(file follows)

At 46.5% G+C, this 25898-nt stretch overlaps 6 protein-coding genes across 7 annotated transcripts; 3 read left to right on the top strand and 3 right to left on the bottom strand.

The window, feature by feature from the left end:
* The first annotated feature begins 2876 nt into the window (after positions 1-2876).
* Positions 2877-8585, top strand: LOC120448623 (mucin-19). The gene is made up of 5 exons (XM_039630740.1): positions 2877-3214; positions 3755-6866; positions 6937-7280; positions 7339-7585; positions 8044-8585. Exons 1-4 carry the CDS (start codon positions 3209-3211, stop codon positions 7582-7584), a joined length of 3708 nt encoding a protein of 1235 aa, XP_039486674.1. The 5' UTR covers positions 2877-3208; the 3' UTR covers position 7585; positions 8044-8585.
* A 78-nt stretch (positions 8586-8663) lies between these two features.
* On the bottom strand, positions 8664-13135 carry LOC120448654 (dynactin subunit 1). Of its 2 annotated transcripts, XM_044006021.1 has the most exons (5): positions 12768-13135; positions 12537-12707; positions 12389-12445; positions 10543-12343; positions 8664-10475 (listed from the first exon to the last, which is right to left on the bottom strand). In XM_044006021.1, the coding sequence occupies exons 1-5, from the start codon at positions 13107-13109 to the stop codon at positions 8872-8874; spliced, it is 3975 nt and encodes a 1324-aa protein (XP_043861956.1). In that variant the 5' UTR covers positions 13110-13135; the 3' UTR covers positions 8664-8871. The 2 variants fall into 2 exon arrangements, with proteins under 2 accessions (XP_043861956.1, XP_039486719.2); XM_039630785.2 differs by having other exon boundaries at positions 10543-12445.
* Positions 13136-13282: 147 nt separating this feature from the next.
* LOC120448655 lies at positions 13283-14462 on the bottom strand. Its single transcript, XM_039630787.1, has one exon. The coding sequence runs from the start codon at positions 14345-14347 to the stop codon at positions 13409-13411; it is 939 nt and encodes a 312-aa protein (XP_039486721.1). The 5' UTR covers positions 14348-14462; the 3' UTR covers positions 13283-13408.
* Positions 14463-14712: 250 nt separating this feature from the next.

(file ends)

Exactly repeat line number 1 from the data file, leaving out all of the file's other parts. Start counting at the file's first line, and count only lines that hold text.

At 46.5% G+C, this 25898-nt stretch overlaps 6 protein-coding genes across 7 annotated transcripts; 3 read left to right on the top strand and 3 right to left on the bottom strand.